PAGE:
This holiday season, he will return as Ebenezer Scrooge in “A Christmas Carol” at Ford’s Theatre, but first Craig Wallace directs the National Players’ touring production of “Fences” at the Olney Theatre Center, in Olney, Maryland, Thursday through Sunday.
Founded in 1949 by Father Gilbert V. Hartke of Catholic University, the National Players is the nation’s oldest touring theater organization. Wallace himself performed in Tour 42 and now directs “Fences” in the 73rd tour, where audiences are invited to pay what you can for admission.
“They’re taking two plays on the road, ‘Much Ado About Nothing’ and ‘Fences,'” Wallace told WTOP. “This is their first all African-American cast they’re sending out on the road.”
Winner of the 1987 Pulitzer Prize for Drama and Tony Award for Best Play, “Fences” is one of the most famous works in August Wilson’s Pittsburgh Cycle — a series of 10 plays, each covering a different decade of African-American life over a century in Pittsburgh, Pennsylvania.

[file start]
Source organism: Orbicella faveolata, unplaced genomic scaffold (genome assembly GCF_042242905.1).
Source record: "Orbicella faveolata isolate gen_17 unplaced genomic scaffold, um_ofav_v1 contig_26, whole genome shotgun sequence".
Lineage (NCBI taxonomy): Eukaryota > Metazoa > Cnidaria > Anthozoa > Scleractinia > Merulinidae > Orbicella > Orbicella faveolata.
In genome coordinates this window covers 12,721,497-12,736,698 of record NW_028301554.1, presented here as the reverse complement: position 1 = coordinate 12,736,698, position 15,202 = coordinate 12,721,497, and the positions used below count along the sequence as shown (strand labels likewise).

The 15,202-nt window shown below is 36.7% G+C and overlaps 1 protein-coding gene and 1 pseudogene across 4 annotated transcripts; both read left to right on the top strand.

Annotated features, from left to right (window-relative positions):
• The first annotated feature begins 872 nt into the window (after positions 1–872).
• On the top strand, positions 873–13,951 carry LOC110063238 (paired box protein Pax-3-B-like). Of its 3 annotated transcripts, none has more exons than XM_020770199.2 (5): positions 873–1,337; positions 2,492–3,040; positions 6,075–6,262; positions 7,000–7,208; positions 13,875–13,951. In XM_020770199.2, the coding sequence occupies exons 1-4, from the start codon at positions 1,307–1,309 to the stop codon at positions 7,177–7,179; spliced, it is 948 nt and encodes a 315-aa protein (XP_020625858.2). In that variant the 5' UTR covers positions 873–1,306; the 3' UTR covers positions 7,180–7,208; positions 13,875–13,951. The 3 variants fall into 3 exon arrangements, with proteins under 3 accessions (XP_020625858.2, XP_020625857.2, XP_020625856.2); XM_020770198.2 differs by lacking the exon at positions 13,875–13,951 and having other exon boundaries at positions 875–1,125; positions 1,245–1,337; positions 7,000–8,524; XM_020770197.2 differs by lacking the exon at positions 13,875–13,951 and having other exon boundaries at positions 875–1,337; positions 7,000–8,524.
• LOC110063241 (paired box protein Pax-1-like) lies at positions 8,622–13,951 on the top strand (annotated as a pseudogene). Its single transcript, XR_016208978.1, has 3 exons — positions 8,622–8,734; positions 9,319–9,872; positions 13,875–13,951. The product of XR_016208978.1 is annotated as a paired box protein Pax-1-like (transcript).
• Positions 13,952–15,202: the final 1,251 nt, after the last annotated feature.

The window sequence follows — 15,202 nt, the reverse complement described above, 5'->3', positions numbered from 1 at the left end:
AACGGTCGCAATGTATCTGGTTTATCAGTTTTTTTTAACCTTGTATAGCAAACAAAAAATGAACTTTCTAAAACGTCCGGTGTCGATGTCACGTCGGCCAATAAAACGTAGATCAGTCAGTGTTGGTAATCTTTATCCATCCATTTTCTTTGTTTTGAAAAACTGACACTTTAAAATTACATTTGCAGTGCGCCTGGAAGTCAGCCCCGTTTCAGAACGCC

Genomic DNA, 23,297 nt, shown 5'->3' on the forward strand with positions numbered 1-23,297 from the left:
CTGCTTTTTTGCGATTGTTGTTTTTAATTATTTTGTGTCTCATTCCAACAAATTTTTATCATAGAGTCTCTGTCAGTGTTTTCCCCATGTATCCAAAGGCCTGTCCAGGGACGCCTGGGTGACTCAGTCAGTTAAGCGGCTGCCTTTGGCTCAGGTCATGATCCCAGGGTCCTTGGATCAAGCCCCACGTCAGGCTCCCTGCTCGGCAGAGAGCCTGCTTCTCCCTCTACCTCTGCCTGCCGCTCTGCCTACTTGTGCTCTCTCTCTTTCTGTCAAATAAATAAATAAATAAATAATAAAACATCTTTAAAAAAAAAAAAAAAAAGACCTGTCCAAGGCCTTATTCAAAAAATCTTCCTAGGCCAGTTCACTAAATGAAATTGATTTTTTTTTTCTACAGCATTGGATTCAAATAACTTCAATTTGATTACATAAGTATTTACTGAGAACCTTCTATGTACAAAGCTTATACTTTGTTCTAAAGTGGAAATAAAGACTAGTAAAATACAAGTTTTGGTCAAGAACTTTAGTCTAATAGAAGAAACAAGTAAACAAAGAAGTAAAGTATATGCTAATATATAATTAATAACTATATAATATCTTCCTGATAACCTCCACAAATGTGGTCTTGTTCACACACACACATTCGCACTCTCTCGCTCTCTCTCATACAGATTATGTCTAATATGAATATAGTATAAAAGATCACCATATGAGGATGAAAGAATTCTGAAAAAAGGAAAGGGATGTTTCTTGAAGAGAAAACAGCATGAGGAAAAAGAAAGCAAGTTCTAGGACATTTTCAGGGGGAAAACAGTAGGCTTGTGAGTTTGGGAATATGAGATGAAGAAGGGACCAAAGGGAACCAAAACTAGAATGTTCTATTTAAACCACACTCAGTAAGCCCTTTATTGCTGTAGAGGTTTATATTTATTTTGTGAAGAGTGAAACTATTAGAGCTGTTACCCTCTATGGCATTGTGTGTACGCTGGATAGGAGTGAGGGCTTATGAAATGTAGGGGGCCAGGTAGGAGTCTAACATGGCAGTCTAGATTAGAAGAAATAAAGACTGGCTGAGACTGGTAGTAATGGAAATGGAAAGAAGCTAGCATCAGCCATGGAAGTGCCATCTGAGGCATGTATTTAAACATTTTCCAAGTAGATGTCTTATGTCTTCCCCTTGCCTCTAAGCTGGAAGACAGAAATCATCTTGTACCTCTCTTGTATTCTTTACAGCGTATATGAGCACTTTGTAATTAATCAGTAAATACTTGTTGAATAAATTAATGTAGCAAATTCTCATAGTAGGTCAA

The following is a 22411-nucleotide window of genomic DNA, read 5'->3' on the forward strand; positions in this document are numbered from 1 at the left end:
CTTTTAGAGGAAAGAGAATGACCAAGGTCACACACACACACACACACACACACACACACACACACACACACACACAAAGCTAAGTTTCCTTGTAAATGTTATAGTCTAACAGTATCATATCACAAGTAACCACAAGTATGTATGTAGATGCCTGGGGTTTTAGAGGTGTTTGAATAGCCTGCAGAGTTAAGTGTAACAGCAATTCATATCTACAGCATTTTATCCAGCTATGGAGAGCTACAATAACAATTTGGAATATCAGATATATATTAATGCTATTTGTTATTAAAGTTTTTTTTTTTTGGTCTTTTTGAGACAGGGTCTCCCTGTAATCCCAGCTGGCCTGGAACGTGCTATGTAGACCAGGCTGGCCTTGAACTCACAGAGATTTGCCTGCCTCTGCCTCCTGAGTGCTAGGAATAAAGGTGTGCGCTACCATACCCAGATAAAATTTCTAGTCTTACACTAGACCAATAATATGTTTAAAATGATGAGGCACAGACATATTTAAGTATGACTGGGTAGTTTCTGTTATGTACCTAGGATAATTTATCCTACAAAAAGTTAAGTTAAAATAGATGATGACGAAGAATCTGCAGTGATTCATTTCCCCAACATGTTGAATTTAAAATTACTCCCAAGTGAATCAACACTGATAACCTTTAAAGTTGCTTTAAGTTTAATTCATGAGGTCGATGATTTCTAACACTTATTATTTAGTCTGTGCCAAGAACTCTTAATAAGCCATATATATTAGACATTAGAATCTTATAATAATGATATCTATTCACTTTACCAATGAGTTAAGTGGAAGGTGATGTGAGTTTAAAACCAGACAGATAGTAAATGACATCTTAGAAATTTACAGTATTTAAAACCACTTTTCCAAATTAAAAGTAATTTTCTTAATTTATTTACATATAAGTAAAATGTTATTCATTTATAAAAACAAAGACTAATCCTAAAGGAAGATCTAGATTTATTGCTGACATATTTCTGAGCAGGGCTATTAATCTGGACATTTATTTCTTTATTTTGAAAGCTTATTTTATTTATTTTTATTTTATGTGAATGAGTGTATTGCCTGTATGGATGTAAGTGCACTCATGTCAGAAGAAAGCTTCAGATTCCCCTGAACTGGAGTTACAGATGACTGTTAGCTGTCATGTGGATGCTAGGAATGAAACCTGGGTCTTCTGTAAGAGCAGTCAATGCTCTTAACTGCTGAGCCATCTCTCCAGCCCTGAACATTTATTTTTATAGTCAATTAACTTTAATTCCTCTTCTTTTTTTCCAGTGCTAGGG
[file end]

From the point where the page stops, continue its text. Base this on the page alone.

“It’s about the African-American experience, reaching back to our roots back in Africa, but how that translates once we’re here,” Wallace said. “There wasn’t a lot here for us but family — whether it’s your biological family or neighbors down the street. The depiction of how we were able to survive as African-Americans throughout the decades is classic.”
Set in 1957, the story follows 53-year-old garbage collector Troy Maxon, a former Negro League star who never got to play in Major League Baseball because he arrived before Jackie Robinson broke the color barrier in 1947. He projects those insecurities onto his son, Cory, a teenage football star, and his wife, Rose, who holds the family together.
“He learned how to play baseball in prison,” Wallace said. “He struggles with the notion of: Why me? Why don’t I get a chance to be part of the American Dream? … Rose is ultimately the glue of the family, her resilience, patience, dedication to the Maxon unit.”
As for the visual setting, Wallace promises, “You will see the iconic backyard; you will not, however, see the baseball on the string. Having to transport a tree was problematic. You’ll also notice that we’ve worked around actually sawing and building a fence.”
It all builds to an inspirational, spiritual moment with Troy’s younger brother, Gabriel, who sustained head injuries during World War II and now regularly carries his trumpet.
“If you know August’s stuff, there’s always some magic,” Wallace said. “This play is as realistic as they get in terms of raw emotion and the life of the characters, but at the end of the play, Troy goes home — and everyone acknowledges that Troy is actually home.”